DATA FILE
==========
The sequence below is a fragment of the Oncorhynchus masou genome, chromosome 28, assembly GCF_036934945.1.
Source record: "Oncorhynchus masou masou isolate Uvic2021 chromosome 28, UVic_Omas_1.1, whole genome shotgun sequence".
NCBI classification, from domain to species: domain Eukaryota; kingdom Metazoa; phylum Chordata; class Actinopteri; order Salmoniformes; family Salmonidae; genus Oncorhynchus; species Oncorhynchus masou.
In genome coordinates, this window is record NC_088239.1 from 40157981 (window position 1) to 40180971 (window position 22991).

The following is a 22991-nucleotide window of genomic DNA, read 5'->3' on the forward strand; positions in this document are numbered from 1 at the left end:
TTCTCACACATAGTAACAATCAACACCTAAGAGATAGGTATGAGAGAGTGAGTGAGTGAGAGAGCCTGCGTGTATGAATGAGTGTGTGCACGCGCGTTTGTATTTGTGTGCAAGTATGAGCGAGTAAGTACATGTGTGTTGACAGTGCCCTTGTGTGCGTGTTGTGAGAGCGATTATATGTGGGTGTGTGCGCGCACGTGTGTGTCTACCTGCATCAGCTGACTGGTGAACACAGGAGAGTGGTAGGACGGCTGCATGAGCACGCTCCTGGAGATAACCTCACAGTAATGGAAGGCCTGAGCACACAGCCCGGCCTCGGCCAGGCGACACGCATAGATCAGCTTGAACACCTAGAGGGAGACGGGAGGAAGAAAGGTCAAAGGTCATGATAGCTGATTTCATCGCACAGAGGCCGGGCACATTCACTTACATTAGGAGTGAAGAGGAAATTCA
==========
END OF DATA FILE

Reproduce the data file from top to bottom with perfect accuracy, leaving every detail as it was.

The sequence below is a fragment of the Oncorhynchus masou genome, chromosome 28, assembly GCF_036934945.1.
Source record: "Oncorhynchus masou masou isolate Uvic2021 chromosome 28, UVic_Omas_1.1, whole genome shotgun sequence".
NCBI classification, from domain to species: domain Eukaryota; kingdom Metazoa; phylum Chordata; class Actinopteri; order Salmoniformes; family Salmonidae; genus Oncorhynchus; species Oncorhynchus masou.
In genome coordinates, this window is record NC_088239.1 from 40157981 (window position 1) to 40180971 (window position 22991).

The following is a 22991-nucleotide window of genomic DNA, read 5'->3' on the forward strand; positions in this document are numbered from 1 at the left end:
TTCTCACACATAGTAACAATCAACACCTAAGAGATAGGTATGAGAGAGTGAGTGAGTGAGAGAGCCTGCGTGTATGAATGAGTGTGTGCACGCGCGTTTGTATTTGTGTGCAAGTATGAGCGAGTAAGTACATGTGTGTTGACAGTGCCCTTGTGTGCGTGTTGTGAGAGCGATTATATGTGGGTGTGTGCGCGCACGTGTGTGTCTACCTGCATCAGCTGACTGGTGAACACAGGAGAGTGGTAGGACGGCTGCATGAGCACGCTCCTGGAGATAACCTCACAGTAATGGAAGGCCTGAGCACACAGCCCGGCCTCGGCCAGGCGACACGCATAGATCAGCTTGAACACCTAGAGGGAGACGGGAGGAAGAAAGGTCAAAGGTCATGATAGCTGATTTCATCGCACAGAGGCCGGGCACATTCACTTACATTAGGAGTGAAGAGGAAATTCA